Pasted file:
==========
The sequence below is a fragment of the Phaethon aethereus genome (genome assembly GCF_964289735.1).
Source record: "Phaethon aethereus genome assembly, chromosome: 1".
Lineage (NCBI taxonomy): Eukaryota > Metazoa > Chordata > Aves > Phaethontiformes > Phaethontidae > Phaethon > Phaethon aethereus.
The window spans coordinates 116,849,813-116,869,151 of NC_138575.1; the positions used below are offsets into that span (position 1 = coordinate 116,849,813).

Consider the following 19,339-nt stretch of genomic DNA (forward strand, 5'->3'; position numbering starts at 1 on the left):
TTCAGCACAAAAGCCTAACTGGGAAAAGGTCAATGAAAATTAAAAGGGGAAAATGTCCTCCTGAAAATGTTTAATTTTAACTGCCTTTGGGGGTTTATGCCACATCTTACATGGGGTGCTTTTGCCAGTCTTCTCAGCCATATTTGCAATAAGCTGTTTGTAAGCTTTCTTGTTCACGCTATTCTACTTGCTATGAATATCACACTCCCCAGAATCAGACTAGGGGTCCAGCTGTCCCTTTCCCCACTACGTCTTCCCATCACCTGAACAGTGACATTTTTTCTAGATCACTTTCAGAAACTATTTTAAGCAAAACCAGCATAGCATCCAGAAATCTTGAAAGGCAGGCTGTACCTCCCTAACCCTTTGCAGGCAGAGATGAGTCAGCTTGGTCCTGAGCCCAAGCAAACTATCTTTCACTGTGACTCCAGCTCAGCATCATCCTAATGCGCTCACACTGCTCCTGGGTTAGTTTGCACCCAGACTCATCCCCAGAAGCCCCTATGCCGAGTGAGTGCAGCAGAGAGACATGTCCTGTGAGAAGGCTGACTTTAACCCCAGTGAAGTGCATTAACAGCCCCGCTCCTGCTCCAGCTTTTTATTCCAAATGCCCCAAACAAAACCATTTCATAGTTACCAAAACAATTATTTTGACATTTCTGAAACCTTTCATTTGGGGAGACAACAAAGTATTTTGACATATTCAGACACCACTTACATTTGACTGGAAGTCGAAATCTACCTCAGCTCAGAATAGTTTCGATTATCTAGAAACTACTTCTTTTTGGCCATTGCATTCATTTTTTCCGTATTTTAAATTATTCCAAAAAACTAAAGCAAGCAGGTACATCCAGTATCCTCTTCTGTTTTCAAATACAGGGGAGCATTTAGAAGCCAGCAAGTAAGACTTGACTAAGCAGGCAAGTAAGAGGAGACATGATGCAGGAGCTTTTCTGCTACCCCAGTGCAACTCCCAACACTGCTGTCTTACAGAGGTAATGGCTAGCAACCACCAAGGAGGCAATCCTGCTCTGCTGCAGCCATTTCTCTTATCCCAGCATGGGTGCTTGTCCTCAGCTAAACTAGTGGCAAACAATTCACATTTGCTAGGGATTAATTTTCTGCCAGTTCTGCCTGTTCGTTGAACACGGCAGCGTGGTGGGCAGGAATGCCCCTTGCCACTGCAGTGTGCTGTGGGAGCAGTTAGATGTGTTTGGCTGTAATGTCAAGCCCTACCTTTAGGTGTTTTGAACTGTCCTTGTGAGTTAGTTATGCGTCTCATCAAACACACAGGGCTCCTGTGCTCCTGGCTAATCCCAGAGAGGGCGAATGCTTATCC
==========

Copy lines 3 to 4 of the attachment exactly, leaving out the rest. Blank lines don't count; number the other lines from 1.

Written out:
Lineage (NCBI taxonomy): Eukaryota > Metazoa > Chordata > Aves > Phaethontiformes > Phaethontidae > Phaethon > Phaethon aethereus.
The window spans coordinates 116,849,813-116,869,151 of NC_138575.1; the positions used below are offsets into that span (position 1 = coordinate 116,849,813).